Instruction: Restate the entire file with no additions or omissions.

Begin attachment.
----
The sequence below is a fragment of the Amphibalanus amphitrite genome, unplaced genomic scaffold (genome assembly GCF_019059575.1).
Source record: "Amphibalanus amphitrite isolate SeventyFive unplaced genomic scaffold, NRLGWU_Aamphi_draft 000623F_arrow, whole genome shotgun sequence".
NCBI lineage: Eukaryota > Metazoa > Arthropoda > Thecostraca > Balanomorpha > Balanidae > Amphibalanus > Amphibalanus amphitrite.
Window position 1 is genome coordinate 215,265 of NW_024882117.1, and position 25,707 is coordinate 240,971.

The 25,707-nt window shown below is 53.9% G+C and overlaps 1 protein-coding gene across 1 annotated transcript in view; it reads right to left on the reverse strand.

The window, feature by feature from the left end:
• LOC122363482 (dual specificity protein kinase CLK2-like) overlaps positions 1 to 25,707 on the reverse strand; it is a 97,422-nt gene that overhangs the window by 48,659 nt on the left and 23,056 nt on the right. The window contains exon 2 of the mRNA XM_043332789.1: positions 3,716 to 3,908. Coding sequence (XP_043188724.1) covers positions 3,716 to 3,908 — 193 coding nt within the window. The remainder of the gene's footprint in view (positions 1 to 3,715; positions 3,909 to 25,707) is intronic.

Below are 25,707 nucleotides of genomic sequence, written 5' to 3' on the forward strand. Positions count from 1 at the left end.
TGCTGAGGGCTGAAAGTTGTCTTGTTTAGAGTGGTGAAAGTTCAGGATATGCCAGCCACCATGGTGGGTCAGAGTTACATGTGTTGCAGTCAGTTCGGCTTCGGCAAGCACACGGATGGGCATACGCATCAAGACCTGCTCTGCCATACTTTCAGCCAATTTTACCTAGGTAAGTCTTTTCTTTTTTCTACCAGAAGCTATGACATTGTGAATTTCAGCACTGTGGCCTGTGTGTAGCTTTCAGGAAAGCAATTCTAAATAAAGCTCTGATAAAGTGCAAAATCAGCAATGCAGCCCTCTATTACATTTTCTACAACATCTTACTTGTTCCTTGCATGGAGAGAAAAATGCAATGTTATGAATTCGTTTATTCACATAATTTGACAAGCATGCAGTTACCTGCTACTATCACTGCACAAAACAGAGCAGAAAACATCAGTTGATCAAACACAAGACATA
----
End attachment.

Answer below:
The sequence below is a fragment of the Amphibalanus amphitrite genome, unplaced genomic scaffold (genome assembly GCF_019059575.1).
Source record: "Amphibalanus amphitrite isolate SeventyFive unplaced genomic scaffold, NRLGWU_Aamphi_draft 000623F_arrow, whole genome shotgun sequence".
NCBI lineage: Eukaryota > Metazoa > Arthropoda > Thecostraca > Balanomorpha > Balanidae > Amphibalanus > Amphibalanus amphitrite.
Window position 1 is genome coordinate 215,265 of NW_024882117.1, and position 25,707 is coordinate 240,971.

The 25,707-nt window shown below is 53.9% G+C and overlaps 1 protein-coding gene across 1 annotated transcript in view; it reads right to left on the reverse strand.

The window, feature by feature from the left end:
• LOC122363482 (dual specificity protein kinase CLK2-like) overlaps positions 1 to 25,707 on the reverse strand; it is a 97,422-nt gene that overhangs the window by 48,659 nt on the left and 23,056 nt on the right. The window contains exon 2 of the mRNA XM_043332789.1: positions 3,716 to 3,908. Coding sequence (XP_043188724.1) covers positions 3,716 to 3,908 — 193 coding nt within the window. The remainder of the gene's footprint in view (positions 1 to 3,715; positions 3,909 to 25,707) is intronic.

Below are 25,707 nucleotides of genomic sequence, written 5' to 3' on the forward strand. Positions count from 1 at the left end.
TGCTGAGGGCTGAAAGTTGTCTTGTTTAGAGTGGTGAAAGTTCAGGATATGCCAGCCACCATGGTGGGTCAGAGTTACATGTGTTGCAGTCAGTTCGGCTTCGGCAAGCACACGGATGGGCATACGCATCAAGACCTGCTCTGCCATACTTTCAGCCAATTTTACCTAGGTAAGTCTTTTCTTTTTTCTACCAGAAGCTATGACATTGTGAATTTCAGCACTGTGGCCTGTGTGTAGCTTTCAGGAAAGCAATTCTAAATAAAGCTCTGATAAAGTGCAAAATCAGCAATGCAGCCCTCTATTACATTTTCTACAACATCTTACTTGTTCCTTGCATGGAGAGAAAAATGCAATGTTATGAATTCGTTTATTCACATAATTTGACAAGCATGCAGTTACCTGCTACTATCACTGCACAAAACAGAGCAGAAAACATCAGTTGATCAAACACAAGACATA